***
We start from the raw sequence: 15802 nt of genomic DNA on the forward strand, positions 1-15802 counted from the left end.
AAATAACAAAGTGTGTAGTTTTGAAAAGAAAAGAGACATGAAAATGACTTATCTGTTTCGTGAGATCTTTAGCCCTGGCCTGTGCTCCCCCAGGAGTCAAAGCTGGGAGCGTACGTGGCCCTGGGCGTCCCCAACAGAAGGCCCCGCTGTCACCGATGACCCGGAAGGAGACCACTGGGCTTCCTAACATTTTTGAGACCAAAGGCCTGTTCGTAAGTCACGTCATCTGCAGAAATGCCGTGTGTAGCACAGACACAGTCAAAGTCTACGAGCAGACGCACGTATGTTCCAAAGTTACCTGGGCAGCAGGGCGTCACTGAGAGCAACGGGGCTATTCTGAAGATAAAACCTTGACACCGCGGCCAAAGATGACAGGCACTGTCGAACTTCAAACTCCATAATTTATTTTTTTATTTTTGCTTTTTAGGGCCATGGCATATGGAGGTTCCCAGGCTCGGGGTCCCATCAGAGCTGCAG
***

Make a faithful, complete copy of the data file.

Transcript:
We start from the raw sequence: 15802 nt of genomic DNA on the forward strand, positions 1-15802 counted from the left end.
AAATAACAAAGTGTGTAGTTTTGAAAAGAAAAGAGACATGAAAATGACTTATCTGTTTCGTGAGATCTTTAGCCCTGGCCTGTGCTCCCCCAGGAGTCAAAGCTGGGAGCGTACGTGGCCCTGGGCGTCCCCAACAGAAGGCCCCGCTGTCACCGATGACCCGGAAGGAGACCACTGGGCTTCCTAACATTTTTGAGACCAAAGGCCTGTTCGTAAGTCACGTCATCTGCAGAAATGCCGTGTGTAGCACAGACACAGTCAAAGTCTACGAGCAGACGCACGTATGTTCCAAAGTTACCTGGGCAGCAGGGCGTCACTGAGAGCAACGGGGCTATTCTGAAGATAAAACCTTGACACCGCGGCCAAAGATGACAGGCACTGTCGAACTTCAAACTCCATAATTTATTTTTTTATTTTTGCTTTTTAGGGCCATGGCATATGGAGGTTCCCAGGCTCGGGGTCCCATCAGAGCTGCAG